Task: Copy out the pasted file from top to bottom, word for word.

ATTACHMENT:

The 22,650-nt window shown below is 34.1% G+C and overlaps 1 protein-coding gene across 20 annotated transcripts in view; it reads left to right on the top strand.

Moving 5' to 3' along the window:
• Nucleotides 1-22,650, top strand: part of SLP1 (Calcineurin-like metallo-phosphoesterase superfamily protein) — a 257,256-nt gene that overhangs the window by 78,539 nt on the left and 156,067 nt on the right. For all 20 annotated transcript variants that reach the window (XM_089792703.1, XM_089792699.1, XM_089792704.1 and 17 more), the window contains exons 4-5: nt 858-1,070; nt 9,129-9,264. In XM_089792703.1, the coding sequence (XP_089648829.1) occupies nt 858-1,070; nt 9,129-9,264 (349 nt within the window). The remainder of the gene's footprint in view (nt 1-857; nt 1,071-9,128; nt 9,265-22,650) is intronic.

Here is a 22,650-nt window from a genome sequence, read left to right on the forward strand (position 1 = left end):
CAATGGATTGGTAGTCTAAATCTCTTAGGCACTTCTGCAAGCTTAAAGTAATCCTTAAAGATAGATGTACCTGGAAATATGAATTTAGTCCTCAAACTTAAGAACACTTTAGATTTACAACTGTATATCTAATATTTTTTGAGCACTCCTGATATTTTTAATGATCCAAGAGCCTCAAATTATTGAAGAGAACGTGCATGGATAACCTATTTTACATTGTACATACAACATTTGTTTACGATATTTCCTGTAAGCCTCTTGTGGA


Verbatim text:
The 22,650-nt window shown below is 34.1% G+C and overlaps 1 protein-coding gene across 20 annotated transcripts in view; it reads left to right on the top strand.

Moving 5' to 3' along the window:
• Nucleotides 1-22,650, top strand: part of SLP1 (Calcineurin-like metallo-phosphoesterase superfamily protein) — a 257,256-nt gene that overhangs the window by 78,539 nt on the left and 156,067 nt on the right. For all 20 annotated transcript variants that reach the window (XM_089792703.1, XM_089792699.1, XM_089792704.1 and 17 more), the window contains exons 4-5: nt 858-1,070; nt 9,129-9,264. In XM_089792703.1, the coding sequence (XP_089648829.1) occupies nt 858-1,070; nt 9,129-9,264 (349 nt within the window). The remainder of the gene's footprint in view (nt 1-857; nt 1,071-9,128; nt 9,265-22,650) is intronic.

Here is a 22,650-nt window from a genome sequence, read left to right on the forward strand (position 1 = left end):
CAATGGATTGGTAGTCTAAATCTCTTAGGCACTTCTGCAAGCTTAAAGTAATCCTTAAAGATAGATGTACCTGGAAATATGAATTTAGTCCTCAAACTTAAGAACACTTTAGATTTACAACTGTATATCTAATATTTTTTGAGCACTCCTGATATTTTTAATGATCCAAGAGCCTCAAATTATTGAAGAGAACGTGCATGGATAACCTATTTTACATTGTACATACAACATTTGTTTACGATATTTCCTGTAAGCCTCTTGTGGA